• In many cases, a Canadian, Mexican, or Israeli organization, under the condition that the organization meets the criteria for a charity under United States law

    If you open a Donor-Advised Fund, you can contribute a bulk amount now for an immediate tax reduction, and recommend how the funds are distributed over the years that follow.

    If you are older than 70½, you can make what's called a qualified charitable distribution by transferring up to $100,000 a year from a traditional IRA directly to a charity without having to pay taxes on it. If you are 72 or older, that transfer qualifies as your required minimum distribution.

When you use a knowledgeable financial planner for your tax planning in St. Louis County, MO|With the assistance of a financial planner in St. Louis County, MO, they can help put more money in your pocket now while also setting you up for a financially secure future.



Tax Planning for St. Louis County, MO Business Owners

With prudent tax planning, business owners can keep as much of their profits as possible. Some things to consider when tax planning for your St. Louis County, MO business include:

  • Review How Your Business Is Structured —

    There are many things to consider when deciding how to structure or restructure your business. Structuring your business as an LLC, sole proprietorship, partnership, or S or C corporation will have consequences for both your corporate and your individual tax rate.

  • Assess the Retirement Plans You Offer Employees —

    Offering retirement plans not only attracts and retains talent, but it also allows you to deduct contributions. The "SECURE" Act of 2019 offers new benefits for employers who offer 401(k)s and SIMPLE IRAs with automatic enrollment, so it's likely in your best interest to consult a financial advisor in St. Louis County, MO about how those changes affect your tax planning.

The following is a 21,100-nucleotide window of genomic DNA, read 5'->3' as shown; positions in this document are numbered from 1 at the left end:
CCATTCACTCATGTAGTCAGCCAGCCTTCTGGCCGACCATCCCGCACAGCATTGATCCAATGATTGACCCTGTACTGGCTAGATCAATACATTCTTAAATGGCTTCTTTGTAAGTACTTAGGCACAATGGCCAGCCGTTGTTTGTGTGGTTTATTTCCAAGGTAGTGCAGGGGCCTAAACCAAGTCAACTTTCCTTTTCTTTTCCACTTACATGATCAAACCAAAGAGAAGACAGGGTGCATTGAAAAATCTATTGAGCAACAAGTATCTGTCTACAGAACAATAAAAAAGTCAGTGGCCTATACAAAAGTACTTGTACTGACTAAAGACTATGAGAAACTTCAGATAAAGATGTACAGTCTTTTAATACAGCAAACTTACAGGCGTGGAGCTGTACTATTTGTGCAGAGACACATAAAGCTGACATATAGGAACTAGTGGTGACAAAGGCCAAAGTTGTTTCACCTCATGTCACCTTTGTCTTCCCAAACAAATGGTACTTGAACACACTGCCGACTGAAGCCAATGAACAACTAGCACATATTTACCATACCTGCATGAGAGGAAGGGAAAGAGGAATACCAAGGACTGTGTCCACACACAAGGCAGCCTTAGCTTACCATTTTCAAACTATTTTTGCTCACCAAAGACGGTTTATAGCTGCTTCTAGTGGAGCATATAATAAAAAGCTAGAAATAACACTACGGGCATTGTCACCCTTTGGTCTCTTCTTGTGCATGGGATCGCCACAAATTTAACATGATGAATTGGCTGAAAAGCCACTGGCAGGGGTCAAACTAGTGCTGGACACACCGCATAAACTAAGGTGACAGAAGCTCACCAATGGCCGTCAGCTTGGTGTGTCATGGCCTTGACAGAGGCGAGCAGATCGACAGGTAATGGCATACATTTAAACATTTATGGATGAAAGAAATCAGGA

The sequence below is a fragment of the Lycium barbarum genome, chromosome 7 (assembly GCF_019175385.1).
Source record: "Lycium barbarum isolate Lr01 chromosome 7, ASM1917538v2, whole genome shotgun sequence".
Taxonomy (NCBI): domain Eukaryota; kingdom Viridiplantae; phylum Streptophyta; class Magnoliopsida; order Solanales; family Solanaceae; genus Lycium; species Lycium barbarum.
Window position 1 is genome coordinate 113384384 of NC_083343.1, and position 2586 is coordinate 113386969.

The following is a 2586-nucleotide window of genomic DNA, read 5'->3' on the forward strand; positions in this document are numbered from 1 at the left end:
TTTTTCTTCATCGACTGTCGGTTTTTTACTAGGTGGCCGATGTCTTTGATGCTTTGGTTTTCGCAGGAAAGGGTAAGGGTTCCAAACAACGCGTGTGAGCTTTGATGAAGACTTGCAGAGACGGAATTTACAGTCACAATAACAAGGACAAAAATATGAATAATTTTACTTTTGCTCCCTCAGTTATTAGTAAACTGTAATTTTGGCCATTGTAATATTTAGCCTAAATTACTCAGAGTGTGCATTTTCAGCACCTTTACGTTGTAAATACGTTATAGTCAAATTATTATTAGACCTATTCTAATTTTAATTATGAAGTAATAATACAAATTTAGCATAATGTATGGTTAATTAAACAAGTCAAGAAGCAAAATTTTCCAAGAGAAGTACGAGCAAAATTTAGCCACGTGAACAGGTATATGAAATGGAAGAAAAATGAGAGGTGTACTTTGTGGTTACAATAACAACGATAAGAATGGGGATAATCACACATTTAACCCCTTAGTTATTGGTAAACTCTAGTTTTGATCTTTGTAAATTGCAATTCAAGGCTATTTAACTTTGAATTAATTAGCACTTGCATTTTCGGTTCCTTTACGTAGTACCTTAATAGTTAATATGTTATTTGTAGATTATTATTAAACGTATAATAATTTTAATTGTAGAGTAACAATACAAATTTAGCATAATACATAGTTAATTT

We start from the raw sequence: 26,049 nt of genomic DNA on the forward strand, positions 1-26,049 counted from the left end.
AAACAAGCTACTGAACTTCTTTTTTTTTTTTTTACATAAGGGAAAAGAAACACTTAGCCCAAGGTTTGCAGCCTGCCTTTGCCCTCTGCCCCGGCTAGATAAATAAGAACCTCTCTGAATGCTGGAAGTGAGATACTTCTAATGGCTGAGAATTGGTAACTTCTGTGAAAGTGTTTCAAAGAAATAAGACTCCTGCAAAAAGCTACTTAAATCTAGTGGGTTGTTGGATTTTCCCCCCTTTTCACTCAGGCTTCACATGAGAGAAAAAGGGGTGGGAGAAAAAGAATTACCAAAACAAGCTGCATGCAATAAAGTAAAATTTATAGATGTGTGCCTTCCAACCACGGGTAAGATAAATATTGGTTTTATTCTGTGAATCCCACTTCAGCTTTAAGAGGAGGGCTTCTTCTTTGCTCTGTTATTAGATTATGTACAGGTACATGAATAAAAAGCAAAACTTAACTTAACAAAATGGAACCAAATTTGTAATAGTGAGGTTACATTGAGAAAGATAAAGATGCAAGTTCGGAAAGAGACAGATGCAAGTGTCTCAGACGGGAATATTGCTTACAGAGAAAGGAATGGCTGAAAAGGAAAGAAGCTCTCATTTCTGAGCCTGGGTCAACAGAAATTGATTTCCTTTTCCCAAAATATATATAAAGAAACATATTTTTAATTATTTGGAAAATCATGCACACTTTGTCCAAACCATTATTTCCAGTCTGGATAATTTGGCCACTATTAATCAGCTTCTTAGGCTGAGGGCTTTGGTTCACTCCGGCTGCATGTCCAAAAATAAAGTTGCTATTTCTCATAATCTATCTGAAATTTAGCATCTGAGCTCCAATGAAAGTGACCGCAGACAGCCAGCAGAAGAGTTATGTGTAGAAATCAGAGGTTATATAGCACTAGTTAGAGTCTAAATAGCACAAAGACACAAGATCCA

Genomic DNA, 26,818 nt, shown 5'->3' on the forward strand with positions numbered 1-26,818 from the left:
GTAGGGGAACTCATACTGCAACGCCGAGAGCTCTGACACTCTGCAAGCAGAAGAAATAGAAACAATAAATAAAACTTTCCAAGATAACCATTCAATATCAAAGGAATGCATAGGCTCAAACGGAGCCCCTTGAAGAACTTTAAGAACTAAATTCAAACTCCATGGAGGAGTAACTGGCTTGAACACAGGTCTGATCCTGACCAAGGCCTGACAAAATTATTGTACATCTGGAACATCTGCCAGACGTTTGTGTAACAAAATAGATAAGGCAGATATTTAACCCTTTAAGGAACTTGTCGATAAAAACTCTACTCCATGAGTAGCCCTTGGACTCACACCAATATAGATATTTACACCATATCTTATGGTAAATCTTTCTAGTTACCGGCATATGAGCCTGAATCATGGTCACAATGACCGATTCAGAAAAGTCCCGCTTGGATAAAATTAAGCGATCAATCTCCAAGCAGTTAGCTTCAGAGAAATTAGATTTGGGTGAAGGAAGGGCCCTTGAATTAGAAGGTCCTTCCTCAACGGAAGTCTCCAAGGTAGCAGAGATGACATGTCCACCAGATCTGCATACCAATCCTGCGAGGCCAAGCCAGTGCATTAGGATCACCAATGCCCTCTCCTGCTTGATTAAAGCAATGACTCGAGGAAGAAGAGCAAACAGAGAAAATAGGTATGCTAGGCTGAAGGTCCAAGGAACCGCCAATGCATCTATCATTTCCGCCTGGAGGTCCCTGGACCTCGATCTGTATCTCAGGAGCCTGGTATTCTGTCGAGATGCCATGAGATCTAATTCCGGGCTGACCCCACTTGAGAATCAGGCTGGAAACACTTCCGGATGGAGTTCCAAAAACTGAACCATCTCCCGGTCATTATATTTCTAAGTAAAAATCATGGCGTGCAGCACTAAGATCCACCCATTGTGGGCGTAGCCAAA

A Cash Balance Pension Plan may be ideal for higher-earning business owners and employees. While an employer would need to contribute several hundred thousand dollars per year, the tax benefits are high.

  • Consider Fringe Benefits For Your Employees —

    Only offering raises can result in higher taxes for you. See if your employees would be willing to accept fringe benefits rather than just giving them more money. Examples that could help reduce your tax liability are medical insurance, group life insurance, help with childcare expenses, transportation reimbursement, meals, family or medical leave, or continuing education reimbursement.

    You can also use accountable plans to pay employees back for business expenses without having to report them as employee income.

  • Have Your Family Work For The Business —

    Your kids can work for you tax-free on income up to $12,000, and you can help kick-start their retirement savings through an account like a ROTH IRA. You can double how much you're allowed to put into retirement plans by having your spouse work for the business.

  • Use a Company Vehicle —

    If you and your employees need to drive as part of the normal course of your business, you can deduct the transportation costs. You can make the deduction in two ways:

    • Use the standard mileage rate to deduct 58.5 cents per mile (for the first half of 2022) or 62.5 cents per mile (for July to December in 2022); or
    • Keep a record of your actual expenses, like maintenance, registration fees, and gas, and determine if your deduction would be more than the standard mileage rate
  • Look into Tax Loss Carryover —

    If you're not able to make certain deductions this year, you may be able to carry them over into another year. These can include a home office deduction, net operating losses, business credits, and capital losses.

Tax laws for businesses are always in flux. A key benefit of consulting with an experienced St. Louis County, MO tax planner is that they will work with you and the person who prepares your taxes to determine if there are ways to strengthen your long-term financial success.

Other services we offer in St. Louis County, MO include:

Tax Planning St. Louis County, MO | Retirement Planners | Financial Advisor Near Me

Tax Planning in St. Louis County, MO | Correct Capital Wealth Management

At Correct Capital, our St. Louis County, MO financial advisors know strong financial health is key to your overall success. That is why we hold ourselves to the fiduciary standard: we are legally and ethically bound to do what's best for you and only you. With tax law always changing, it's important to put a team around you that will help, like your St. Louis County, MO financial advisor, tax preparer, and attorney. For help with tax planning, retirement planning, or any other financial needs in St. Louis County, MO, call Correct Capital today at 314-930-401(k) or contact us through our website.